Transplant Basics

What is Bone Marrow?

Bone marrow is the spongy material found in the center of large bones. It produces special parent cells, called stem cells, which produce red blood cells, white blood cells, and platelets. These cells all have unique functions:

  • Red blood cells carry oxygen through the body
  • White blood cells fight off infection
  • Platelets help the blood to clot

What are Bone Marrow and Stem Cell Transplants?

Both bone marrow and peripheral blood stem cell transplants (known as BMT or PBSCT) involve the collecting of stem cells either directly from the bone marrow or from the peripheral blood, through the use of a central catheter.

The decision to use either bone marrow or peripheral blood stem cells for the transplant depends on the disease and other individual factors.

When is Transplant Used?

Stem cell transplants (BMT/PBSCT) are used to treat certain cancers, including: leukemia, Hodgkins’ Disease, non-Hodgkins’ lymphoma, multiple myeloma, amyloidosis, and testicular cancer, among other non-cancerous illnesses.

How is Transplant Different from My Other Treatments?

BMT/PBSCT gives a much higher dose of chemotherapy or radiation than the other treatments; it is able to do this because the stem cells are given as a “rescue” to re-start your bone marrow following the chemotherapy or radiation.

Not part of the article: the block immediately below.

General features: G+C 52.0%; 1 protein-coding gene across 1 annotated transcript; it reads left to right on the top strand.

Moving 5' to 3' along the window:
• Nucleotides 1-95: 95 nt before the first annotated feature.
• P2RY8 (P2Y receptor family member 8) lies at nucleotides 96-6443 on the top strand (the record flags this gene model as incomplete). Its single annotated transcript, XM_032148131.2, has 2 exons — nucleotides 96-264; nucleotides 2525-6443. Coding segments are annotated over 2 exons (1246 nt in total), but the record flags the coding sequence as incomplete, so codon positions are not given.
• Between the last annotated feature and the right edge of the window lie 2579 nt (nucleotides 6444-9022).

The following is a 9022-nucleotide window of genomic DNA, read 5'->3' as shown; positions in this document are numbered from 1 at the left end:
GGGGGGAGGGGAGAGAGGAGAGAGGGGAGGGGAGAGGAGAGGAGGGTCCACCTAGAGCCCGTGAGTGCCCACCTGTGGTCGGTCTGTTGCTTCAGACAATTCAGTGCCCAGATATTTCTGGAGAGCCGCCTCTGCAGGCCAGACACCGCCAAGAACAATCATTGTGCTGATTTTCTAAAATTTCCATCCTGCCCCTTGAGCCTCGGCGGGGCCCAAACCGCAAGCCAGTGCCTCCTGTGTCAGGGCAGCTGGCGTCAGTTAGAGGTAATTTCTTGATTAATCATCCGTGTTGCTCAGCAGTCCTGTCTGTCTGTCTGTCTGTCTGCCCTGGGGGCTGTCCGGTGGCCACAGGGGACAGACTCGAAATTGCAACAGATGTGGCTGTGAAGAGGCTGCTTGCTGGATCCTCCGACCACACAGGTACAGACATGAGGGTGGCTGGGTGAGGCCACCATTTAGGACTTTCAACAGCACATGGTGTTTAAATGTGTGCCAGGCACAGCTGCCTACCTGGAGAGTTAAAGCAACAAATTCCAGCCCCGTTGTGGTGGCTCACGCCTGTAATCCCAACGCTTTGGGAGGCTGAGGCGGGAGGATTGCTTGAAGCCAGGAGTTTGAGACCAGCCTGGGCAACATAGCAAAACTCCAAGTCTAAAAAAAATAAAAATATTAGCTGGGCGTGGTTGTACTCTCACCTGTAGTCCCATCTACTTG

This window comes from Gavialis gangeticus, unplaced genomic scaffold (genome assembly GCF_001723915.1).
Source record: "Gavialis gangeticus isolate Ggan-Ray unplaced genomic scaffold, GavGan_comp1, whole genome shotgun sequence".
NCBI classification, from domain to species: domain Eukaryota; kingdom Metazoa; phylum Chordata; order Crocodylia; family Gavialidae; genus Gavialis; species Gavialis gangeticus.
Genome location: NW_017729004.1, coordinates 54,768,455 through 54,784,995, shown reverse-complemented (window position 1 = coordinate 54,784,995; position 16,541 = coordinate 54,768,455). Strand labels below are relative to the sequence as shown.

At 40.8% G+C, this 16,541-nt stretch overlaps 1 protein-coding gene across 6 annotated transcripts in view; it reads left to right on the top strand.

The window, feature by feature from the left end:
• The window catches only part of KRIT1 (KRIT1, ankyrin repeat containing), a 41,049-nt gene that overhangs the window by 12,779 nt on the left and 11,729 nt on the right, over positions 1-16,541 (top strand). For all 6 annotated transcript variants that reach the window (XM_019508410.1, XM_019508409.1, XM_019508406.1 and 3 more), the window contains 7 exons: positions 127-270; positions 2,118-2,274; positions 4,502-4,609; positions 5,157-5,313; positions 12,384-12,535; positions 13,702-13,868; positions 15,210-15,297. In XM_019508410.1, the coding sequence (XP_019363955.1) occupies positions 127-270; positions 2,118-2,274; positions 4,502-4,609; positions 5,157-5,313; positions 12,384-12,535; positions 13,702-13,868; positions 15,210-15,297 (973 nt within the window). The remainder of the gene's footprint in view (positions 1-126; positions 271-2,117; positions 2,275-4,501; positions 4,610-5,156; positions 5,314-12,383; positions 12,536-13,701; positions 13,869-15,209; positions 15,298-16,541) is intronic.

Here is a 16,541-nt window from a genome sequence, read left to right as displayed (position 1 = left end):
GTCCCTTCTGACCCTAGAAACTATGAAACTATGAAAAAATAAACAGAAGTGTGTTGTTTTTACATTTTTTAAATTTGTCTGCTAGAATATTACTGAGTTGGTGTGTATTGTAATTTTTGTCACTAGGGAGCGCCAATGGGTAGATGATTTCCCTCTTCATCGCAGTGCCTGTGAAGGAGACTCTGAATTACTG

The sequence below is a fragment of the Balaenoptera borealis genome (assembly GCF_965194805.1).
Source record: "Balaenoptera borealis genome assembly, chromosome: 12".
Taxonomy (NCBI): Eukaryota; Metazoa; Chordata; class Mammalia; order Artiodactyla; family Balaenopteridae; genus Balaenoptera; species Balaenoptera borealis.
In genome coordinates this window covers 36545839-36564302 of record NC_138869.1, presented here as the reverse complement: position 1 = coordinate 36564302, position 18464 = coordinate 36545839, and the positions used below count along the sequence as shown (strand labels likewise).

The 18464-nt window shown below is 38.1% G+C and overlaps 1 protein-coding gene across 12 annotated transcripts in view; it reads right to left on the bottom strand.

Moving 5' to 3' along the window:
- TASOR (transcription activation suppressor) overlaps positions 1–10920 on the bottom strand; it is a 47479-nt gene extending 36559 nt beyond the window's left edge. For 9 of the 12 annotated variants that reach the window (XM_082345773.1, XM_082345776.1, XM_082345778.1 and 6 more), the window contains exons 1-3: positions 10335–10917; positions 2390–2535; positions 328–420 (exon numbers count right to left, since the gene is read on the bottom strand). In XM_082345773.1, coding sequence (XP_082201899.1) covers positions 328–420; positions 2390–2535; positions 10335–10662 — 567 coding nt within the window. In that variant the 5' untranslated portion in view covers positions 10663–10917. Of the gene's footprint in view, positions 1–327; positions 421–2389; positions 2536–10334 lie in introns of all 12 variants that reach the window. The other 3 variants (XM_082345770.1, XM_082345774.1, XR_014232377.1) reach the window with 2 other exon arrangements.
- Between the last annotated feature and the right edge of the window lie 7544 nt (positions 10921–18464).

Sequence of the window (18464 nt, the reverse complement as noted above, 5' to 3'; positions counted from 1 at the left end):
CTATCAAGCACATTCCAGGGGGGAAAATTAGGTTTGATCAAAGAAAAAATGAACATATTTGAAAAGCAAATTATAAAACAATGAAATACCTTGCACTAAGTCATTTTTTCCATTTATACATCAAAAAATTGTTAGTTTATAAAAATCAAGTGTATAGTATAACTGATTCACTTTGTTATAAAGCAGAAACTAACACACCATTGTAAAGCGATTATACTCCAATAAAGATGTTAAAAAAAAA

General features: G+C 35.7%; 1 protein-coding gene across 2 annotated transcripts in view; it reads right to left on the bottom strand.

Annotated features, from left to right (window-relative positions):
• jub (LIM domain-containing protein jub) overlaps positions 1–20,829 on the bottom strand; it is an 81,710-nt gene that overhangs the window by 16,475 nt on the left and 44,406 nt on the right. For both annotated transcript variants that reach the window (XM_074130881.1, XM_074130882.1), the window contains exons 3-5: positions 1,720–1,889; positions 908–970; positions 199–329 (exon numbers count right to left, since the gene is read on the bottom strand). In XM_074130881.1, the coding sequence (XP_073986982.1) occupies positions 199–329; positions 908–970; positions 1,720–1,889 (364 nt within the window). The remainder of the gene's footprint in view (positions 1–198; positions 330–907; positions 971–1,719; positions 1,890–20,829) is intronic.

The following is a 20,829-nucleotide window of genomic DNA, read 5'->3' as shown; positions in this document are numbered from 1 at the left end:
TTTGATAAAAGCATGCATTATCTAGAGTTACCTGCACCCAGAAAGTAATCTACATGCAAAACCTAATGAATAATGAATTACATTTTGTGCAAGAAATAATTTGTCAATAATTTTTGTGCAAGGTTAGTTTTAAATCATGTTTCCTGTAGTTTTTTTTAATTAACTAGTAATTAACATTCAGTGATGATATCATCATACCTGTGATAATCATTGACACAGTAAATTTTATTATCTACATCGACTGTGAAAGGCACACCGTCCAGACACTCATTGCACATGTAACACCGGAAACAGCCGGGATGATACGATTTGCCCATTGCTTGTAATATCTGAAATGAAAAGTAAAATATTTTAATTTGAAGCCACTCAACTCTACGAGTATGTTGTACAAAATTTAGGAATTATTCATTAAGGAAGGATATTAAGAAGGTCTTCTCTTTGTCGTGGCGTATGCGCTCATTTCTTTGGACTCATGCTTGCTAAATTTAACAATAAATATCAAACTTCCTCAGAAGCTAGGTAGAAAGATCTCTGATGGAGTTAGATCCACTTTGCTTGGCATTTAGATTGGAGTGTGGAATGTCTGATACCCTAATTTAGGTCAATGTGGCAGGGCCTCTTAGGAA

The high dose therapy is used to kill any cancer cells that may be in your body, but also kills the bone marrow cells. This is what causes you to be at risk for infection after transplant.

There are Different Types of Transplant:

  • Autologous: your stem cells or bone marrow are harvested and then given back to you following high-dose therapy.
  • Allogeneic: you receive stem cells or bone marrow from an HLA-matched donor; this donor can be a sibling or other family member, or an unrelated donor.
  • Syngeneic: you receive stem cells or bone marrow from an identical twin donor.

This page was last updated: April 8, 2015

         
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